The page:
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How French Sex Workers Are Organizing for Health Care and Labor Rights

A trade union in France is securing health coverage for an illegal industry.
Photo via Facebook

Securing full health coverage for French sex workers was a daunting task, but the Union for Sex Workers (STRASS) -- a trade union for male, female and transgender sex workers -- had the final say.

The French union, which has been around since 2009, has been relentlessly petitioning mutual health organizations to hold interviews to discuss the status of sex workers. Contrary to popular belief, France only guarantees its citizens and legal residents basic health coverage. To claim full coverage, one needs to apply for complementary health insurance through one's work organization, university or local unemployment office. The underlying problem for sex workers is that prostitution became illegal in France in 1960 (France is a signatory to the Convention for the Suppression of the Traffic in Persons), which means sex workers can't apply for full medical coverage.


To date, sex workers were only entitled to minimum coverage by French social security (for which only French citizens or legal residents are eligible). Axelle de Sade, a member of STRASS and a staunch advocate for social protection for sex workers, led the movement's struggle for better medical coverage.

"They told me they had no interest in protecting prostitutes. An organization even told me they didn't want to be seen as the health insurance of whores."

She describes herself as a "professional dominator" and celebrates her profession.

"The media focuses on the sordid aspects of sex workers' lives," she told VICE Impact. "I want to promote those who do it voluntarily, and I want to show that we are useful to society."

At first, health organizations refused to even consider insuring sex workers, arguing that it would tarnish their reputation. "Most organizations wouldn't even take meetings with us," de Sade said. "They told me they had no interest in protecting prostitutes. An organization even told me they didn't want to be seen as the health insurance of whores."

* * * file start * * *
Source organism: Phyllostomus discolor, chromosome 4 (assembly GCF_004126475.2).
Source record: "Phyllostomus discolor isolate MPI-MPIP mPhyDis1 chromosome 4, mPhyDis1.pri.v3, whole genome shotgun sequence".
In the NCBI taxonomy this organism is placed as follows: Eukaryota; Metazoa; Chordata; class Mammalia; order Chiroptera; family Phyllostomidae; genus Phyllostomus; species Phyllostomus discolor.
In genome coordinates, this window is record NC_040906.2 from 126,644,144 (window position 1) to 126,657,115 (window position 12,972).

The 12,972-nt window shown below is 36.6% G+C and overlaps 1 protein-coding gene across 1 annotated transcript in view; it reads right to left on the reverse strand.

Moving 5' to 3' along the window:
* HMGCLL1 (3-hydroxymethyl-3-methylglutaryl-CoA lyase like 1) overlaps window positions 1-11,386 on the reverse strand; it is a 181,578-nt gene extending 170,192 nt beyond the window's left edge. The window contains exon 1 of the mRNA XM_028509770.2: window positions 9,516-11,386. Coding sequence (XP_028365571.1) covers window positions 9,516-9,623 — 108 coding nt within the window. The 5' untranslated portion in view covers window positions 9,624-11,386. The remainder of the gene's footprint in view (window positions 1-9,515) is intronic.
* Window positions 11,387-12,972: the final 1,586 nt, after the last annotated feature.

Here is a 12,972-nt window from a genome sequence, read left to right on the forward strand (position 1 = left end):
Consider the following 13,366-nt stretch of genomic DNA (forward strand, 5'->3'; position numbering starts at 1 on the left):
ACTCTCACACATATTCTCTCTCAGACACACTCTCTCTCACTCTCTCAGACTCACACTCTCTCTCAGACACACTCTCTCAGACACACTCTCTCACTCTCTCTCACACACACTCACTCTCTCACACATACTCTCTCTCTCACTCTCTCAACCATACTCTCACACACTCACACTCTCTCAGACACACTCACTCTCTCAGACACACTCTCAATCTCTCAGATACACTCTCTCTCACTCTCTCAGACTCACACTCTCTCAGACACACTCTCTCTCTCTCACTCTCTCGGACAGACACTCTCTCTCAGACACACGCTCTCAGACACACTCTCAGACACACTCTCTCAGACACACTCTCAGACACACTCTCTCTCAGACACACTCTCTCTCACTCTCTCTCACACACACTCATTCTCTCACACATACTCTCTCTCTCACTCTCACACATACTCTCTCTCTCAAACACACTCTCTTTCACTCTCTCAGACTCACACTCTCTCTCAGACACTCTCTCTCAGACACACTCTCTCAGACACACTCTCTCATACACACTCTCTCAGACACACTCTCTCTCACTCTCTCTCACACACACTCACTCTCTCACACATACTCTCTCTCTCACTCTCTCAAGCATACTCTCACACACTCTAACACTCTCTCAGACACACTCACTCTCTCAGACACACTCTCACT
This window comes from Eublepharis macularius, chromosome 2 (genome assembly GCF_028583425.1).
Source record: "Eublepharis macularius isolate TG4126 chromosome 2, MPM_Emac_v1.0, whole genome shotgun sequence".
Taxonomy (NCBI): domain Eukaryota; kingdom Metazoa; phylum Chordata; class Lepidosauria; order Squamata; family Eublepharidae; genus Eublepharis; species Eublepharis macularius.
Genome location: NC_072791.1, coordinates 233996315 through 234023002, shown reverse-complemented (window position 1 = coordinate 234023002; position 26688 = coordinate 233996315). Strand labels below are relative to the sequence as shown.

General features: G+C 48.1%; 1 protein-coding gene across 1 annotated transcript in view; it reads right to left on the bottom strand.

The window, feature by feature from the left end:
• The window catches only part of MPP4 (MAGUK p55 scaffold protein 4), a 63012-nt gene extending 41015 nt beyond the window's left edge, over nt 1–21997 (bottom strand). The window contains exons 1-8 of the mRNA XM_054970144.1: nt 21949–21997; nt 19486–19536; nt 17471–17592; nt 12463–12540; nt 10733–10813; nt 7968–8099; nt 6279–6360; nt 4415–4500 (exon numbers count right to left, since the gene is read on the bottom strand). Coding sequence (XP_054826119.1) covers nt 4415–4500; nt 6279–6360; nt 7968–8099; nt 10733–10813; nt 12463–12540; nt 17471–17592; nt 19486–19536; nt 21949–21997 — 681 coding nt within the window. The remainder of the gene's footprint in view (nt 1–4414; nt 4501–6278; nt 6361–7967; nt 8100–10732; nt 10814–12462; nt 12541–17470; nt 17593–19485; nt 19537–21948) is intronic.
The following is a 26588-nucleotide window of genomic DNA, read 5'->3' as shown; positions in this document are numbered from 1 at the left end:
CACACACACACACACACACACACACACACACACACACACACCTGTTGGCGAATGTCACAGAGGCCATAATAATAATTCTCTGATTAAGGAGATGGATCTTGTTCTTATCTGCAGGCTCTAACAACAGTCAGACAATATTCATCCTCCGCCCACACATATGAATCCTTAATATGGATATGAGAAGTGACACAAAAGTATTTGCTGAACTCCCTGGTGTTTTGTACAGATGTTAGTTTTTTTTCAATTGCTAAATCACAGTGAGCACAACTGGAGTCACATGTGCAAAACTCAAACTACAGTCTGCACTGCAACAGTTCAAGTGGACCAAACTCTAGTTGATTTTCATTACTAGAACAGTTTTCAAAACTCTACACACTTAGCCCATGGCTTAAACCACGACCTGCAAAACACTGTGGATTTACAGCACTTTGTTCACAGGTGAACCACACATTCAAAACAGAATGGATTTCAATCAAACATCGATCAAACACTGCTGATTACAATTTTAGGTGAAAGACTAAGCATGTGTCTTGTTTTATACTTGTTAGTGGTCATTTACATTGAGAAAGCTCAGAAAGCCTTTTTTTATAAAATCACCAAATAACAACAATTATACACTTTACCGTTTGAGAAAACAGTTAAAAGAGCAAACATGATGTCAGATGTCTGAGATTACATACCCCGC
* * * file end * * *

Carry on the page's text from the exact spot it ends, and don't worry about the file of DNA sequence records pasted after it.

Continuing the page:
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De Sade finally found an organization called Mutuelle Prévoyance interprofessionnelle (MPI) that agreed to give sex workers extra coverage. STRASS negotiated for better reimbursement of gynecological and psychological care, and even obtained sick leave coverage.

"It's a historical milestone. Before, it was impossible for us to see a dentist or get an eyewear prescription. We basically couldn't afford to get seriously sick, or we would risk losing all our money," Juliette, a unionized sex worker, told the French paper Libération, after the news broke earlier this year.


Getting sex workers full medical coverage was just the beginning. The hardest part was letting sex workers know about it, since most of them are unaware of the unions that defend their rights and have never inquired about the social benefits to which they are entitled.

"We basically couldn't afford to get seriously sick, or we would risk losing all our money."

"Most sex workers don't own up to it," de Sade notes. "Although our association's memberships are increasing, most sex workers hide it or do it as a side job. And they accept their circumstances. They accept the idea that what they're doing is shameful in today's society and that they deserve whatever rights and benefits they're entitled to. They're not in the pursuit of equality."

A STRASS rally. (Photo via Facebook)

An estimated 30-to-40 thousand sex workers live in France. But according to the central office against repression and human trafficking (OCRTEH), 80 percent of them are illegal immigrants that won't benefit from new social gains.

"Unfortunately, everything that we fought to achieve won't help most of our co-workers," de Sade said.

READ MORE: Decriminalizing Sex Work is at the Frontier of Workers' Rights

A significant number of sex workers do not intend to pursue the profession for life and therefore do not call for public recognition of their circumstances. But more importantly, the vast majority of sex workers in France were smuggled into the country by human traffickers. Medical coverage is the least of their worries.

French sex workers will be able to start filing for full medical coverage with MPI next week, and de Sade still views it as a historic win for the sex workers community. But she's now focusing on new battles ahead to elevate the status of sex workers in French society. De Sade is now pressing the French government to give sex workers retirement benefits, public service life insurance, and full legal recognition of their professional field.

If you support more social protection and rights for sex workers, be sure to follow STRASS's campaigns and agenda , tell friends in the sex workers community to get unionized and find out about their rights and claims to social benefits. You can also make a donation to STRASS, or keep track of their new petitions and upcoming protests .